It can also be interpreted as the rite of procreation or a rite that facilitates the expansion of familial bonds which of course is essential to perpetuate the continuity of the people and to preserve the longevity of the nation.
The nation is strong for only as long as its people continue to foster and forge new relationships and persist with repairing any damage that may have resulted with the passage of time or from past indiscretions. It is also a means to address grievances and to set aside any past disputes and in certain cases to start anew.
The rite may also be a means of enhancing the bond one has with the totem pole (the totem pole may at times represent the sacred t…

Black Elk III

The fourth sacred rite of the Lakota is the sun dance and once again it is reminiscent of the Tungus Shaman. The dance is conducted around a tree or a pole that symbolizes the tree. In Lakota cosmology, the tree represents the center of the universe.
It is possible to draw parallels between the tree in the Lakota sun dance and the shaman tree of the Tungus shamans. It is difficult to speculate if Black Elk ascended a shaman tree during his life-threatening illness or otherwise but it is an accepted principle among Tungus shamans that a shaman acquires his or her abilities to see and communicate with spirits after he or she ascends the shaman tree. The top of the tree or its highest tier according to Siberian folklore is occupied by Gods of the highest level.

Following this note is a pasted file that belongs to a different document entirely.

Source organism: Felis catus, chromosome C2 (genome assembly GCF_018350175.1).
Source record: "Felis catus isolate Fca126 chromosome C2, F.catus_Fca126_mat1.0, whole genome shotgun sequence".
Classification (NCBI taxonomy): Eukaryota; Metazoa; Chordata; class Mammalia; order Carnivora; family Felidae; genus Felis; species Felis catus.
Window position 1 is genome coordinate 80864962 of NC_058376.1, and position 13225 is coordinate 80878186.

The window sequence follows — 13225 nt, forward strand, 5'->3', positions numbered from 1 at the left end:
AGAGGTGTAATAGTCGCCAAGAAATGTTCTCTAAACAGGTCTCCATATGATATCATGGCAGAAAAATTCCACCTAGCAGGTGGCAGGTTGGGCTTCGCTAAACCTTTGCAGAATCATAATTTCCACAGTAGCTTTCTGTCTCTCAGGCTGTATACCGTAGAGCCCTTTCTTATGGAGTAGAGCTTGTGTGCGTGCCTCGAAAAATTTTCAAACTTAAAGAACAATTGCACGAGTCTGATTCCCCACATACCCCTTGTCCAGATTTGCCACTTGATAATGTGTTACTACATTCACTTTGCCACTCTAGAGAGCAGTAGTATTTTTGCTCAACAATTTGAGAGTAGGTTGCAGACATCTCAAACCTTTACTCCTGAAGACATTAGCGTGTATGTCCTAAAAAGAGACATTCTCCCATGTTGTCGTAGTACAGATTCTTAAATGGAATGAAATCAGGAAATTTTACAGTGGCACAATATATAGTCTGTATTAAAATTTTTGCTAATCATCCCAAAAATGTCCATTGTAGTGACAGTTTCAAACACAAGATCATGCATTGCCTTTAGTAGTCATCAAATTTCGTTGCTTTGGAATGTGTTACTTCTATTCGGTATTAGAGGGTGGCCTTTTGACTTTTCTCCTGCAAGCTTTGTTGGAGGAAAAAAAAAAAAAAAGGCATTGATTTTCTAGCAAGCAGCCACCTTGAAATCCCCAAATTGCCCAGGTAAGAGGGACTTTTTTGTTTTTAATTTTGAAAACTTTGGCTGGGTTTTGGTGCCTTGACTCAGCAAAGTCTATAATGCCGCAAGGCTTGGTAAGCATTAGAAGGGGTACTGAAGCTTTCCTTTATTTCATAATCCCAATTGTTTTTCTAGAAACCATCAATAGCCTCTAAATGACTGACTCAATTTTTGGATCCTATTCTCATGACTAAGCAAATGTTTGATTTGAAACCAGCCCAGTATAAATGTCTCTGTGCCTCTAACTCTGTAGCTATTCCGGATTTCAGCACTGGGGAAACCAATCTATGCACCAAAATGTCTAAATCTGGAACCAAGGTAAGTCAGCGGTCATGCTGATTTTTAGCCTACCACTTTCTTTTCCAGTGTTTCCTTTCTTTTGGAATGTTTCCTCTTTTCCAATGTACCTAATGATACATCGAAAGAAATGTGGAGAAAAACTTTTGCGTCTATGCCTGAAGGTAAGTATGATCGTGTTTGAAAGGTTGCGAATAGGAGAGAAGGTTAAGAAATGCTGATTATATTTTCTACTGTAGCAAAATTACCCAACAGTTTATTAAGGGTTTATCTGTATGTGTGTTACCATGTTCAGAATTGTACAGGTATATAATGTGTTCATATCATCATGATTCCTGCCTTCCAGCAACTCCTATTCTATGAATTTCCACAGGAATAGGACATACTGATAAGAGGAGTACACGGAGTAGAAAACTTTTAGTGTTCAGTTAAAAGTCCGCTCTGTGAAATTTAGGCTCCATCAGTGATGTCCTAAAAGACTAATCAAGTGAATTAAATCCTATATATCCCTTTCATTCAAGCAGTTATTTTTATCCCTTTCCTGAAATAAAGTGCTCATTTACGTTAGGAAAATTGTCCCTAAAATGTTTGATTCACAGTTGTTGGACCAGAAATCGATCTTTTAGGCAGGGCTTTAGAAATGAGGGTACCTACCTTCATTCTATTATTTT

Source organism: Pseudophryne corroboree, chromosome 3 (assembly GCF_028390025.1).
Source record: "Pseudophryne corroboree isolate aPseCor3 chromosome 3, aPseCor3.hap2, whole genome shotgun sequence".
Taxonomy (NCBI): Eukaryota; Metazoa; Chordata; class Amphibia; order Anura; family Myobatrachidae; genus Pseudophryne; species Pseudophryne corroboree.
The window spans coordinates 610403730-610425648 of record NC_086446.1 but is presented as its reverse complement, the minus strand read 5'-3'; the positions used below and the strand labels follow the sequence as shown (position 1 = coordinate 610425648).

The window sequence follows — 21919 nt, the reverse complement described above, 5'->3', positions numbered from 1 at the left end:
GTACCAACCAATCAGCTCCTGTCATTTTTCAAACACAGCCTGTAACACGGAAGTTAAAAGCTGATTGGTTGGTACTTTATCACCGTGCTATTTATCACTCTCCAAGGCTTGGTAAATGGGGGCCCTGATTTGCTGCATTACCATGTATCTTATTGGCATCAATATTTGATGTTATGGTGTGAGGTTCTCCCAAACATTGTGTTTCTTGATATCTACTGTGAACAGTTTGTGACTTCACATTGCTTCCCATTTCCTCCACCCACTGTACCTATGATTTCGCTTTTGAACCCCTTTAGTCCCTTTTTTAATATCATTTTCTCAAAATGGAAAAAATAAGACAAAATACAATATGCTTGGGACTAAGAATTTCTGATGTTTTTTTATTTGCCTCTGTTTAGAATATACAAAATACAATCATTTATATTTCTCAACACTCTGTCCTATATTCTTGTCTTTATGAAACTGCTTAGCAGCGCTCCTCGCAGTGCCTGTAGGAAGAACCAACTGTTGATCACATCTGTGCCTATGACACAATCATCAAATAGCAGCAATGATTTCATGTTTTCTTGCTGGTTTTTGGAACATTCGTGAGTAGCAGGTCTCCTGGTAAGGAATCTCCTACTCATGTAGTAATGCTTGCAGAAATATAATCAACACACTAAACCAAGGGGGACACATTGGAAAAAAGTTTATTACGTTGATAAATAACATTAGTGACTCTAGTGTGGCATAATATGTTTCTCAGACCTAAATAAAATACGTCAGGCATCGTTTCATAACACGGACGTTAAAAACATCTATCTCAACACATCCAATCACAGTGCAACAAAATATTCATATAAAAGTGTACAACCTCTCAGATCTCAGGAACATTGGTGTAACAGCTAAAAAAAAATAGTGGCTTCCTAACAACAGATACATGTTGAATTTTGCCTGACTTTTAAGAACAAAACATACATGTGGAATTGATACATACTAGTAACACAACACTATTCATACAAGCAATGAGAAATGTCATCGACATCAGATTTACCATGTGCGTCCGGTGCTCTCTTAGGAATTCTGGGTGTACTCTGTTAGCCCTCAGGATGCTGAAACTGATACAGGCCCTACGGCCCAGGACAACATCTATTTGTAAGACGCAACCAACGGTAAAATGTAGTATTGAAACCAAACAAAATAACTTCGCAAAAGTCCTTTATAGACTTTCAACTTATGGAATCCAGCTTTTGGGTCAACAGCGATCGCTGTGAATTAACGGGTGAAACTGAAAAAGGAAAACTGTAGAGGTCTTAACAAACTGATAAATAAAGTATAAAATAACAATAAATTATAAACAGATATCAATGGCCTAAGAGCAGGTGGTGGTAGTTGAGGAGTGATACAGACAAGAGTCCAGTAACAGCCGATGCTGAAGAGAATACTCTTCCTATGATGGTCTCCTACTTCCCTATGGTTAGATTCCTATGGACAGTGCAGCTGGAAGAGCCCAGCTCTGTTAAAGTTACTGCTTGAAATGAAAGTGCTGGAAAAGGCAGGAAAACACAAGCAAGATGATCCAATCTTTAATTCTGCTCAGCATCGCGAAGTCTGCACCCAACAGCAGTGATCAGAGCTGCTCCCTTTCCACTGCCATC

Among Yakutian (Siberian) shamans, each shaman is allotted his or her own tree and the well-being of the shaman is dependent on the tree. Chopping down the tree spells death for the shaman. In some instances, dead shamans are entomb…

Vision Quest

Vision quest or the seeking of visions is undertaken to seek random visions. In most instances the seeker is searching for an event that will unravel or manifest itself in the future and the event at the time it appears to the seeker may or may not make sense to him and the seeker may require the help of an elder or a medicine man or a shaman to help him interpret his vision(s). He may or may not be part of the vision(s).
Let’s compare these visions to visions of clairvoyance or precognition and let us try and identify the common factors and determine the factors that differentiate vision quest visions from visions of clairvoyance or precognition.
Clairvoyance and precognition are abilities to see into the future and from that aspect they are sometimes comparable to visions that appear during meditation but the subject does not have the ability to control the visions that appear. The visions often appear in sudden flashes or bursts of images and disappear as quickly as they’d come leavi…